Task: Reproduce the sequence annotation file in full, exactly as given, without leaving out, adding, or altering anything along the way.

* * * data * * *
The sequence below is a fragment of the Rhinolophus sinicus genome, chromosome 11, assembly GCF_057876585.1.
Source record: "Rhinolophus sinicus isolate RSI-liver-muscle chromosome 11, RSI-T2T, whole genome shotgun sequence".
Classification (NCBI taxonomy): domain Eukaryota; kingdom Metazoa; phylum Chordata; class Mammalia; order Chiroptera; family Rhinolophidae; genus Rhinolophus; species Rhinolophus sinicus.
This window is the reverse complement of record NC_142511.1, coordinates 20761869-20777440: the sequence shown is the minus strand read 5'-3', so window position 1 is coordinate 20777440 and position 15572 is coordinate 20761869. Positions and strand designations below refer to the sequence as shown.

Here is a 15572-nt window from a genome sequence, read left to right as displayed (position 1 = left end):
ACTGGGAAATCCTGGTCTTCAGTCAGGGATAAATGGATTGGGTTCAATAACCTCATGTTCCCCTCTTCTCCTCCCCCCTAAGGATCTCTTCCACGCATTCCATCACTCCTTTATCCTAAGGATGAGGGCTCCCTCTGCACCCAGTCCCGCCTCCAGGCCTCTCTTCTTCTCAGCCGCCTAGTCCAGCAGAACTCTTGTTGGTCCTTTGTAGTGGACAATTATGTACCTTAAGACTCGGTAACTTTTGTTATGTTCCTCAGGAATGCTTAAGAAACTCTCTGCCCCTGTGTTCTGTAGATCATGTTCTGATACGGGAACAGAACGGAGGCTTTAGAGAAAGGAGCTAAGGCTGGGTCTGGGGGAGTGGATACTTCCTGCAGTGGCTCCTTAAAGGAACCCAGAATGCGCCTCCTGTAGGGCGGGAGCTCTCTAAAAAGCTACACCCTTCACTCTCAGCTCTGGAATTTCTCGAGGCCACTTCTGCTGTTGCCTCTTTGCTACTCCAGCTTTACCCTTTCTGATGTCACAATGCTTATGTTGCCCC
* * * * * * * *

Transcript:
The sequence below is a fragment of the Rhinolophus sinicus genome, chromosome 11, assembly GCF_057876585.1.
Source record: "Rhinolophus sinicus isolate RSI-liver-muscle chromosome 11, RSI-T2T, whole genome shotgun sequence".
Classification (NCBI taxonomy): domain Eukaryota; kingdom Metazoa; phylum Chordata; class Mammalia; order Chiroptera; family Rhinolophidae; genus Rhinolophus; species Rhinolophus sinicus.
This window is the reverse complement of record NC_142511.1, coordinates 20761869-20777440: the sequence shown is the minus strand read 5'-3', so window position 1 is coordinate 20777440 and position 15572 is coordinate 20761869. Positions and strand designations below refer to the sequence as shown.

Here is a 15572-nt window from a genome sequence, read left to right as displayed (position 1 = left end):
ACTGGGAAATCCTGGTCTTCAGTCAGGGATAAATGGATTGGGTTCAATAACCTCATGTTCCCCTCTTCTCCTCCCCCCTAAGGATCTCTTCCACGCATTCCATCACTCCTTTATCCTAAGGATGAGGGCTCCCTCTGCACCCAGTCCCGCCTCCAGGCCTCTCTTCTTCTCAGCCGCCTAGTCCAGCAGAACTCTTGTTGGTCCTTTGTAGTGGACAATTATGTACCTTAAGACTCGGTAACTTTTGTTATGTTCCTCAGGAATGCTTAAGAAACTCTCTGCCCCTGTGTTCTGTAGATCATGTTCTGATACGGGAACAGAACGGAGGCTTTAGAGAAAGGAGCTAAGGCTGGGTCTGGGGGAGTGGATACTTCCTGCAGTGGCTCCTTAAAGGAACCCAGAATGCGCCTCCTGTAGGGCGGGAGCTCTCTAAAAAGCTACACCCTTCACTCTCAGCTCTGGAATTTCTCGAGGCCACTTCTGCTGTTGCCTCTTTGCTACTCCAGCTTTACCCTTTCTGATGTCACAATGCTTATGTTGCCCC